The talk around the virtual water cooler these days among the Mac developer crowd is all about the forthcoming Mac App Store. Announced on Wednesday by Steve Jobs, this store will extend the current iOS App Store concept to Mac OS X.
Software developers are of two minds about this turn of events: Many see the Mac App Store as creating a new, level playing field among developers where small and large companies alike will be able to present their wares to Mac users. But there’s an apocalyptic strain of thought making the rounds as well. Some people see this as the first step toward a totally closed Apple ecosystem where, in the near future, you will only be able to buy Mac software from Apple. In this 1984-esque scenario, Apple has already become Big Brother, and is just waiting for the right time to exercise the iron grip of tyranny.
But, as often, the truth most likely lies somewhere between the two extremes. The El Dorado of the App Store exists only for a small number of developers. While some high-profile companies have done very well selling iOS apps, the majority have not. This level playing field will benefit those who have really good programs to sell, and the Mac App Store—while it may not have any fart apps—will likely be populated with a lot of mediocrity. Apple’s guidelines for the Mac App Store are quite restrictive; perhaps less so than those for iOS apps, but still enough that many current Mac programs won’t be approved without large changes being made. And many best-selling Mac applications simply can’t meet the conditions that Apple is imposing.
However, the Mac App Store may be an excellent idea for users. Buying, installing and updating Mac software can be a headache. Those who use iOS devices have seen just how easy such tasks can be; why not bring this system to Mac OS X? For most people, anything that makes their life easier is a good thing.
So, if that’s the case, why wouldn’t Apple shift the Mac OS to a closed model, where the only software you can buy is from the Mac App Store? I think the reaction would be so loud that the company would never be able to make such a change. I do think, however, that, in a few years, Apple will offer a Mac that works exactly like that.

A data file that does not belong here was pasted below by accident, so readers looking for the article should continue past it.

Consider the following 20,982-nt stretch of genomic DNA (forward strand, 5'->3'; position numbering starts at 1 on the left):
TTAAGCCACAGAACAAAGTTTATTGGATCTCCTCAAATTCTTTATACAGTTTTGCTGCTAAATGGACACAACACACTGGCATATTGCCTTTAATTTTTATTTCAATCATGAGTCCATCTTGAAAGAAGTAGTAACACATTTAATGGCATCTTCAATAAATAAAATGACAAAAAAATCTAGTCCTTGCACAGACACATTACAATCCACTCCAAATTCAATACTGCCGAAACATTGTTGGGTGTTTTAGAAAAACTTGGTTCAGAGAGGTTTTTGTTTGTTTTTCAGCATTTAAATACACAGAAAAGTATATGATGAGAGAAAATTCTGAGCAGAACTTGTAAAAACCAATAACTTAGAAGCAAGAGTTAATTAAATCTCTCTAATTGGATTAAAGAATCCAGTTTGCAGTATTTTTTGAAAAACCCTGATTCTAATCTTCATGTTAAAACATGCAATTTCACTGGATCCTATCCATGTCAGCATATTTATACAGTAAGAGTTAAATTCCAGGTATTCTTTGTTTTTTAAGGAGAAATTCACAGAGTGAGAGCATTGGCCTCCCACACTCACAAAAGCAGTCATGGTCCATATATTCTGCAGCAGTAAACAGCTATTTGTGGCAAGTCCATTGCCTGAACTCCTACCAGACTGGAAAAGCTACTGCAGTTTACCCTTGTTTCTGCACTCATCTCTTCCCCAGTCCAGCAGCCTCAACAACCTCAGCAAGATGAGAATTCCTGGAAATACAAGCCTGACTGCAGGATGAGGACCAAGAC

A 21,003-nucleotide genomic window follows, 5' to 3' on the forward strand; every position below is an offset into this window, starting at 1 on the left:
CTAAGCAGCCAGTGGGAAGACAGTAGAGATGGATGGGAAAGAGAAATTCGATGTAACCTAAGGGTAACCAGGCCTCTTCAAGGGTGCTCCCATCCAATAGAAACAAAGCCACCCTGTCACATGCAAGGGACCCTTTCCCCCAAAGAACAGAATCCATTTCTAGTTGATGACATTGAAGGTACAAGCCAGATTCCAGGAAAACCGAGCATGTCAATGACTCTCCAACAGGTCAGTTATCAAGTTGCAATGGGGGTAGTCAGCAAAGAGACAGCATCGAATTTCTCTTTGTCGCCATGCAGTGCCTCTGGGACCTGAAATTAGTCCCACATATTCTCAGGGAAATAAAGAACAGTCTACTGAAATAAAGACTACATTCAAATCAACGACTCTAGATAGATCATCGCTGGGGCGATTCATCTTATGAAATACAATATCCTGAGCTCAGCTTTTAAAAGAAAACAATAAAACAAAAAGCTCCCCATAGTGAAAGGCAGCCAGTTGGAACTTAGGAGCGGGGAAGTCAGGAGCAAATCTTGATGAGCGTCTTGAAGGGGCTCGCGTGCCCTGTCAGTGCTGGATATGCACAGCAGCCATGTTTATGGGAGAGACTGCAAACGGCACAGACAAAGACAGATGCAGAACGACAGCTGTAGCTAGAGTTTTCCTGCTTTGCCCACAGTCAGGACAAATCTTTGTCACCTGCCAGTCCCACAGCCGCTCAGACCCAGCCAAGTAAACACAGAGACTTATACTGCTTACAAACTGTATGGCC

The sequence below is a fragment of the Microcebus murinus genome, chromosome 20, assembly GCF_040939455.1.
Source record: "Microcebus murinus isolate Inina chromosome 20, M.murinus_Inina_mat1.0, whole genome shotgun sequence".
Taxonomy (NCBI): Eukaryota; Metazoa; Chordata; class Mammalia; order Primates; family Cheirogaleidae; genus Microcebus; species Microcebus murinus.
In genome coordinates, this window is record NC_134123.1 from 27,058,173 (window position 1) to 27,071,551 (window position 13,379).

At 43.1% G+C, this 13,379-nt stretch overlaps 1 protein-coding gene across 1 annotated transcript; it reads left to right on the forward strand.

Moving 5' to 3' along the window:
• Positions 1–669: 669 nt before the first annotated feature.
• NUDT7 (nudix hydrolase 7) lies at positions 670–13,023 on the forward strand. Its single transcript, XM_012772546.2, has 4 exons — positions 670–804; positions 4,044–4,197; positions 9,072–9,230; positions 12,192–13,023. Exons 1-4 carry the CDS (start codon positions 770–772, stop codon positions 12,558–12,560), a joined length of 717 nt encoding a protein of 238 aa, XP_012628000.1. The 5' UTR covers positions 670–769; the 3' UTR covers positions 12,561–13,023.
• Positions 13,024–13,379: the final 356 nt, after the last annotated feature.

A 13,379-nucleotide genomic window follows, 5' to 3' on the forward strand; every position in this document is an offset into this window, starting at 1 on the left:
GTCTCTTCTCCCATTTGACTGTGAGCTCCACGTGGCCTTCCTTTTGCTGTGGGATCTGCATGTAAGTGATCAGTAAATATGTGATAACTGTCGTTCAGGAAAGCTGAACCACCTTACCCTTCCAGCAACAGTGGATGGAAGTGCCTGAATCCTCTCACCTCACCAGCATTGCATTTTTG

Imagine a MacBook or iMac that sits somewhere in between the iPad and the current Mac product line. This would be a stripped-down Mac—perhaps with less storage and a slower processor—that runs a version of iOS that is more sophisticated than the touch-screen version, but that is nothing like Mac OS X. (Call it xOS perhaps?) Users would not see folders, or even files; as with the iOS, the file system would disappear, and you would access your files from applications, not from a Finder-like utility. And this Mac would not allow external software installations. Apple would still sell “regular” computers, but would let anyone who wants this closed approach to use it. (Apple could also provide this functionality to parents or administrators who want to turn it on on any Mac, similar to the “Simple Finder” feature currently available in Parental Controls.)
I think this would be a very popular computer. Not among the geeky blog-reading crowd, who already cringe when discussing the Mac App Store, but among average computer users who want to get things done and do so as simply as possible. “Simplify, simplify,” said Henry David Thoreau; this could be a mantra that Apple adopts as well. Such an idea could create another new product category for Apple, similar to that created with the iPad, and marketed as a new way of working with computers.
Who would want a computer like that? Parents, so their kids could have a really safe computing environment. Businesses, to ensure that employees can’t install any software, or even bring potentially dangerous files onto a Mac. Your grandmother, who may never have used a computer, and who would be daunted by files, folders and windows. And many more people, who see a computer as a tool, rather than something to fiddle with and customize. My son the geek would hate it; my wife would probably love it.
Some see this as a slippery slope that Apple has embarked on and that will kill of the computer as we know it today. Others see this as a new way of working with computers, which become appliances rather than complicated tools. Which approach will win out? Time will tell.
[Senior contributor Kirk McElhearn writes about more than just Macs on his blog Kirkville. Twitter: @mcelhearn Kirk’s latest book is Take Control of iTunes 10: The FAQ.]